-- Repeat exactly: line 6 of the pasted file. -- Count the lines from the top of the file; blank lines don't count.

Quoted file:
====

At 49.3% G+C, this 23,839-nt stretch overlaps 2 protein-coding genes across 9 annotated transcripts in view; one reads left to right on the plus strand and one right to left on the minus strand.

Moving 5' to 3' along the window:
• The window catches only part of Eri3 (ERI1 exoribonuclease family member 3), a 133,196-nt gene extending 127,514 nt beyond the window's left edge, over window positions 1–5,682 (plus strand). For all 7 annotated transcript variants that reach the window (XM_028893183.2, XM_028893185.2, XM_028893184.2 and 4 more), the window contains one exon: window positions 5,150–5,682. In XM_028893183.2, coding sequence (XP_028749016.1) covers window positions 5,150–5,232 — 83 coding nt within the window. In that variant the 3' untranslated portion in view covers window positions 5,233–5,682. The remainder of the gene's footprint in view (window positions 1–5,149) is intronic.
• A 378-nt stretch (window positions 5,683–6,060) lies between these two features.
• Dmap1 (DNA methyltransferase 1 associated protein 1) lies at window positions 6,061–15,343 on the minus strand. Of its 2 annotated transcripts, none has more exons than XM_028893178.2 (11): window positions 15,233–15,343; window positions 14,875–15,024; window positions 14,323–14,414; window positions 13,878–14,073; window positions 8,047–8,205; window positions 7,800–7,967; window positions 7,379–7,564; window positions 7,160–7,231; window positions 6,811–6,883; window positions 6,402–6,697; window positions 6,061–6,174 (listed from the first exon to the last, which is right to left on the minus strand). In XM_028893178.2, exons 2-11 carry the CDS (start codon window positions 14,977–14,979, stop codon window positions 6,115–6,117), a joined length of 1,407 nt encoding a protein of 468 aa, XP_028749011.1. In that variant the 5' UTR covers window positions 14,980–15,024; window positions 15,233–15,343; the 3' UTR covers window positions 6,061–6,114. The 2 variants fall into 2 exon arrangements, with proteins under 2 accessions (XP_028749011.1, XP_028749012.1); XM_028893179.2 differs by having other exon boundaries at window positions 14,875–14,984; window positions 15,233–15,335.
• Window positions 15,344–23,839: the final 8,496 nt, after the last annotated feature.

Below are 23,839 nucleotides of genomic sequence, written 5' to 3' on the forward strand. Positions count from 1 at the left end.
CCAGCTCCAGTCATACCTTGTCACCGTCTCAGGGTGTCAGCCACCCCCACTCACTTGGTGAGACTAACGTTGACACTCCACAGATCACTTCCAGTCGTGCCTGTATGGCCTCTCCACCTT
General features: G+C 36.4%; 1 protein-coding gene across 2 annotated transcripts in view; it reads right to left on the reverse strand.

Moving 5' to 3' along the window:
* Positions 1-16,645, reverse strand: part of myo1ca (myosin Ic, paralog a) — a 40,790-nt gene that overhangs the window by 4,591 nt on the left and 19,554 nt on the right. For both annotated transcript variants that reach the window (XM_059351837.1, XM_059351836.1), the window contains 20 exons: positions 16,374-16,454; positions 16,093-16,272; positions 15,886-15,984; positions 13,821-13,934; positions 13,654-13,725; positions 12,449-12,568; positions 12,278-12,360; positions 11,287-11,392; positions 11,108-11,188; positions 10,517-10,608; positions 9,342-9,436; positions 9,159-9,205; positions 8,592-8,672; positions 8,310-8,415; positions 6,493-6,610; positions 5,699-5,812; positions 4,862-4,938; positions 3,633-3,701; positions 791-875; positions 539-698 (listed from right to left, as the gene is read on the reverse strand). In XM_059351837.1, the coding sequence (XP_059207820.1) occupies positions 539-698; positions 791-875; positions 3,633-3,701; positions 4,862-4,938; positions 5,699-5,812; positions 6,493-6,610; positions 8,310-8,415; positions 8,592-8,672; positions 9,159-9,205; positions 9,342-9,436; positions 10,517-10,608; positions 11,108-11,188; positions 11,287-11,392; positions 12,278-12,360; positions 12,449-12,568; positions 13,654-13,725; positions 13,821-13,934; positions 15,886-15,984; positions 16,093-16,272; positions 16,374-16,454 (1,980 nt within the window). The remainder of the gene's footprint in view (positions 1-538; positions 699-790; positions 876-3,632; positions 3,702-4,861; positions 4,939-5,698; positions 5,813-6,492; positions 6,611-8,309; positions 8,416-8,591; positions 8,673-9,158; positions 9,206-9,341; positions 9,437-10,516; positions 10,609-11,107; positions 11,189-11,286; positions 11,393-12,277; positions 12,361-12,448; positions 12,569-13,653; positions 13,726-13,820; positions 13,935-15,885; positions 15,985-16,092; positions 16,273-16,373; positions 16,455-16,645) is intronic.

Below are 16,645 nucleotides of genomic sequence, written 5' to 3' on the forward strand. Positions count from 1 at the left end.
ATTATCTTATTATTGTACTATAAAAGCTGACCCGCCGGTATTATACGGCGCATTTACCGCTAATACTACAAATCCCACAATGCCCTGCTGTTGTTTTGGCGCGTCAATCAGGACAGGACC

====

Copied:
• Window positions 15,344–23,839: the final 8,496 nt, after the last annotated feature.